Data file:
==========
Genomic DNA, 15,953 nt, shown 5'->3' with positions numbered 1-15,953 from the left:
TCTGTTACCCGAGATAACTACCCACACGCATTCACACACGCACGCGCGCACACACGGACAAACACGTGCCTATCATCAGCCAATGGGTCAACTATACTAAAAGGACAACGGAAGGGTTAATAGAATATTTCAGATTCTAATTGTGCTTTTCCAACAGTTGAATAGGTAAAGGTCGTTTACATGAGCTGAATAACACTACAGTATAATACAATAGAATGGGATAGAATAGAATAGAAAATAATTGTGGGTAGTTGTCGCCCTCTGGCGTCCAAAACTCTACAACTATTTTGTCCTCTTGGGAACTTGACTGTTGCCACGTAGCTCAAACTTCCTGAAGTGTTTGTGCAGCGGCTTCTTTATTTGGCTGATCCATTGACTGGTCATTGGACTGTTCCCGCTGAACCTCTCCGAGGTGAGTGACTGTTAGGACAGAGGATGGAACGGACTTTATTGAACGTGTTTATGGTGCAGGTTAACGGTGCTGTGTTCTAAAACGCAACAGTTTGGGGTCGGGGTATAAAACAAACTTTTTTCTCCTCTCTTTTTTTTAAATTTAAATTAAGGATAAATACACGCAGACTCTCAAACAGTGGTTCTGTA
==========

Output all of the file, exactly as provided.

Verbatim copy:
Genomic DNA, 15,953 nt, shown 5'->3' with positions numbered 1-15,953 from the left:
TCTGTTACCCGAGATAACTACCCACACGCATTCACACACGCACGCGCGCACACACGGACAAACACGTGCCTATCATCAGCCAATGGGTCAACTATACTAAAAGGACAACGGAAGGGTTAATAGAATATTTCAGATTCTAATTGTGCTTTTCCAACAGTTGAATAGGTAAAGGTCGTTTACATGAGCTGAATAACACTACAGTATAATACAATAGAATGGGATAGAATAGAATAGAAAATAATTGTGGGTAGTTGTCGCCCTCTGGCGTCCAAAACTCTACAACTATTTTGTCCTCTTGGGAACTTGACTGTTGCCACGTAGCTCAAACTTCCTGAAGTGTTTGTGCAGCGGCTTCTTTATTTGGCTGATCCATTGACTGGTCATTGGACTGTTCCCGCTGAACCTCTCCGAGGTGAGTGACTGTTAGGACAGAGGATGGAACGGACTTTATTGAACGTGTTTATGGTGCAGGTTAACGGTGCTGTGTTCTAAAACGCAACAGTTTGGGGTCGGGGTATAAAACAAACTTTTTTCTCCTCTCTTTTTTTTAAATTTAAATTAAGGATAAATACACGCAGACTCTCAAACAGTGGTTCTGTA